There are basically two types of venture capitalists. The first wants to make a difference by building something. The second just wants purely to make a financial gain.
I was thinking about that recently during a classic waiting-in-the-wings moment. I was about to go onstage at the Kickstart Seed Fund CEO Summit in Salt Lake City, hub of Utah’s burgeoning tech scene.
I was invited to address the summit specifically for my deep experience as an entrepreneur and founder of both tech ventures and a venture capital fund. There is a term in venture capital called “both sides of the table,” meaning the founder side and the investor side. As I said to Kickstart Seed Fund Founder Gavin Christensen just before heading onstage, “I know what it’s like to be on both sides of the table. You can be cowering under it or strapped down on top of it. Take your pick.”
Gavin got the joke. For the best VCs, venture capital isn’t about chasing easy money. It’s about taking risks outside the norm. It’s not hard to find 10 reasons not to do a deal. But sometimes the deals that check the boxes on “no” are the best.
You’ve just got to throw reason by the wayside and trust your gut. Gavin once funded a kid who was so young that after they signed the term sheet and the kid needed to open a bank account, his parents had to cosign because he only had a driver’s permit
That kind of instinctual investing has worked out spectacularly well for Gavin, and VCs like him. Kickstart is now the most active investor in the area with more than 85 investments.
To Be a Successful VC, You Have to Invest More Than Money
Gavin exemplifies everything that’s right about a venture capitalist. He’s done a great job building a community around his fund. The New Yorker dubbed Utah “the next Silicon Valley,” and Gavin has fueled a lot of that growth.
For many of these entrepreneurs and investors, the fact that Utah is not Silicon Valley is the whole point. Utah entrepreneurs don’t have huge egos. They don’t flex their beach muscles trying to raise more money than they should. Also, because they’re not in the epicenter, they’re more open to being coached. Some might take a little longer to get up to speed, but it’s worth it because that’s part of building the right culture and loyalty in a relationship. And the culture in Utah couldn’t be more right. I’ve never seen a gathering of happier, well balanced and fitter-looking entrepreneurs in my career.
On the Other Hand …
And then you have the other kind of investor. I have always said venture capitalists aren’t all bad, it’s just the 99% who give the 1% a bad name (to repurpose an old joke about lawyers). They’re the ones who get into venture capital for purely financial gain. A lot of them are starry-eyed younger people who think it’s a sexy job that makes you rich overnight. The reality is that it probably won’t. As others have said, it’s a get-rich-slow program. It can take eight to 10 years to build and mature a portfolio, and along the way, most of them get beat up and devalued.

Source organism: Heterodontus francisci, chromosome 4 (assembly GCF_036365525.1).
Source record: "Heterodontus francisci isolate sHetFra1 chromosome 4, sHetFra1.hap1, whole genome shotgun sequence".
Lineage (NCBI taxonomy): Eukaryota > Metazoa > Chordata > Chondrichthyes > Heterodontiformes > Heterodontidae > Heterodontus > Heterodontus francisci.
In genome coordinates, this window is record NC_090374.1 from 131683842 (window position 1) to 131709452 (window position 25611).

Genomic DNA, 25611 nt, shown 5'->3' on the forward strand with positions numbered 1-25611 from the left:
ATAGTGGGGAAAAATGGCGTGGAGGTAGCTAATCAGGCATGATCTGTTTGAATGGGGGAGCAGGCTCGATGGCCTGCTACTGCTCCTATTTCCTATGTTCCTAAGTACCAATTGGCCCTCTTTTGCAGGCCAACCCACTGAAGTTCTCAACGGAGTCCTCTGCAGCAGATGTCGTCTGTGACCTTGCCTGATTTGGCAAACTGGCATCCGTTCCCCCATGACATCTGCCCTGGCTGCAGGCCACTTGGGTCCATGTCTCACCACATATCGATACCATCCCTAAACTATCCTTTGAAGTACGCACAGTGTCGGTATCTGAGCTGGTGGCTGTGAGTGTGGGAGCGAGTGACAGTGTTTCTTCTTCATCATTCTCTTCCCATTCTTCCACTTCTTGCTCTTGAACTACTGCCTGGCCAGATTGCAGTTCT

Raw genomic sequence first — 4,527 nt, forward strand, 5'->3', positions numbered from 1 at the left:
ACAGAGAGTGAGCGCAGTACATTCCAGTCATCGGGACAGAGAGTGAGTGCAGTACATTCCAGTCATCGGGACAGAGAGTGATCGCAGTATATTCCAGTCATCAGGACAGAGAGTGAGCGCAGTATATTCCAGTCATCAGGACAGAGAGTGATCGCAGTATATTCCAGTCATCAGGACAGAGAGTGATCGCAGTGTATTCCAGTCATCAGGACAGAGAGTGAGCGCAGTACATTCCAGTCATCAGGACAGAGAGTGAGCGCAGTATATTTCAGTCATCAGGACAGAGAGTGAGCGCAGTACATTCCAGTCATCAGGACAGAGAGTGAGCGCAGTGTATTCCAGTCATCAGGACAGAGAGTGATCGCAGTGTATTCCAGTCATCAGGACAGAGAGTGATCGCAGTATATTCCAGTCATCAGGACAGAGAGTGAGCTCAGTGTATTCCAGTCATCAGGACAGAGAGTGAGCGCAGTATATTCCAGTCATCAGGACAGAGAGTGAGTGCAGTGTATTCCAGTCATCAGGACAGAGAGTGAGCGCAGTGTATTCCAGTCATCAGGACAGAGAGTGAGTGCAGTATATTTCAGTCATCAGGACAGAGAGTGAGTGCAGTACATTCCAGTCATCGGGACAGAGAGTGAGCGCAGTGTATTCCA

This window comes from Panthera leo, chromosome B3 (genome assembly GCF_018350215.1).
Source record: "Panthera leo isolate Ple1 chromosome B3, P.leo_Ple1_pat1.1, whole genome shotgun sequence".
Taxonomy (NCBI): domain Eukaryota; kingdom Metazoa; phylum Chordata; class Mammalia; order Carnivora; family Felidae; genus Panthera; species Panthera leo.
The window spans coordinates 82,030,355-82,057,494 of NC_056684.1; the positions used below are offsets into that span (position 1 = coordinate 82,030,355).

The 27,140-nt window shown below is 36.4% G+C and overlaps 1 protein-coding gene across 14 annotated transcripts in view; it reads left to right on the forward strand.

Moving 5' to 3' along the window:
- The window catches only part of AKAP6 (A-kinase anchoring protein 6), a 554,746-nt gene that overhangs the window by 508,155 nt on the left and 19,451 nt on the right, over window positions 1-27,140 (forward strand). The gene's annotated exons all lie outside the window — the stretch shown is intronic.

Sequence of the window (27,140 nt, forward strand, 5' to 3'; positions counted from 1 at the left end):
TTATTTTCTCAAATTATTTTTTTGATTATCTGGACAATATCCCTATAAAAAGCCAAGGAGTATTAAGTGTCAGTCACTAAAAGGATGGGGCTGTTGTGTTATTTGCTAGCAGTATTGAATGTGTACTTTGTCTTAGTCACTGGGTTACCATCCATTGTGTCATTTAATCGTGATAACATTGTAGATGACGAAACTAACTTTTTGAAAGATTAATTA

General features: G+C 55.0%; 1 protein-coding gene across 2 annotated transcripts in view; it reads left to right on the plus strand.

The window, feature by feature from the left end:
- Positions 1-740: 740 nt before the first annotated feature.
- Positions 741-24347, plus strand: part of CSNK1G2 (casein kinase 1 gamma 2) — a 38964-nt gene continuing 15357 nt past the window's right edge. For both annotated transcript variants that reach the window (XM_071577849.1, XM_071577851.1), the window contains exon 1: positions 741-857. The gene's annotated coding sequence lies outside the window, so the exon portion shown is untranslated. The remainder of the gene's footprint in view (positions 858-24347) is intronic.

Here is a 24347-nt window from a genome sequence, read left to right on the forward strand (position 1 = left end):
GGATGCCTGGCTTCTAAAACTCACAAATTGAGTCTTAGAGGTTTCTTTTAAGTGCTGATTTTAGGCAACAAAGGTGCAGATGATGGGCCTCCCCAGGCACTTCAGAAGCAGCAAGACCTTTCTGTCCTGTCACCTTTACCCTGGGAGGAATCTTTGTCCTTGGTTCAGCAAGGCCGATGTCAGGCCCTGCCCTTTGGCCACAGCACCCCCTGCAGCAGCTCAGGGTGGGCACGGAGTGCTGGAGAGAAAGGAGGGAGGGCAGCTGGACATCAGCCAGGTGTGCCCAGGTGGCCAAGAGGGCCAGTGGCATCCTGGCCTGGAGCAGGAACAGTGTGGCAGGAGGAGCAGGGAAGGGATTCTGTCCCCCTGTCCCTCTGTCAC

VC is a hits-driven business. Your biggest winners will be 10% of your deals. And they have to make up for the other 90% that either fail or just do OK. Investors like Gavin and me accept that equation as part of building blocks of relationships, of loyalty, of commitment — of brand. The other kind of investor looks at the entrepreneur as nothing more than a commodity to be used for financial gain. They apportion good time only against good deals and they abandon anyone who’s not overperforming. That’s very shortsighted.
So, Which One Are You?
If you’re already into a deal and you’re not sure which type of VC you’re in business with, you’ll find out the minute something goes slightly wrong — and it always does. VCs who value the capital more than the venture are the ones who turn the board meetings ugly. They pull out the blame gun, create conflict and hurt their investment.
That always astonishes me. It’s never their fault. They made a reasoned decision, with all the time in the world to do their due diligence to make that investment, and yet the second something goes wrong it’s everybody else’s fault.
They’ll also be the first to try to bail on the deal. And that’s just as well. Good riddance. Or, even worse, they try to leverage the situation with other investors for their own gain. When opportunity controls your loyalty, you have a serious character flaw.
If the entrepreneur is struggling, the VC should be helping them. Yes, venture capitalists have to make their investors money and, along the way, they make themselves money. But they should also try to build a community around the core ideas that they and their entrepreneurs believe in.
They see their entrepreneurs not as a commodity but as the greatest renewable asset in the game. You can keep funding them in multiple deals and often fail early to then hit later. And if they hit big they can become investors in your fund themselves. They can also be evangelists and referral sources for the lifeblood of a deal flow. They can provide the VC all kinds of rewards beyond financial gain.
Gavin Christensen proves that approach to venture capital can be successful. Just ask those 85+ companies that he’s funded in Utah’s burgeoning tech community. It’s a healthy example of the 1-percenters the other 99% should emulate.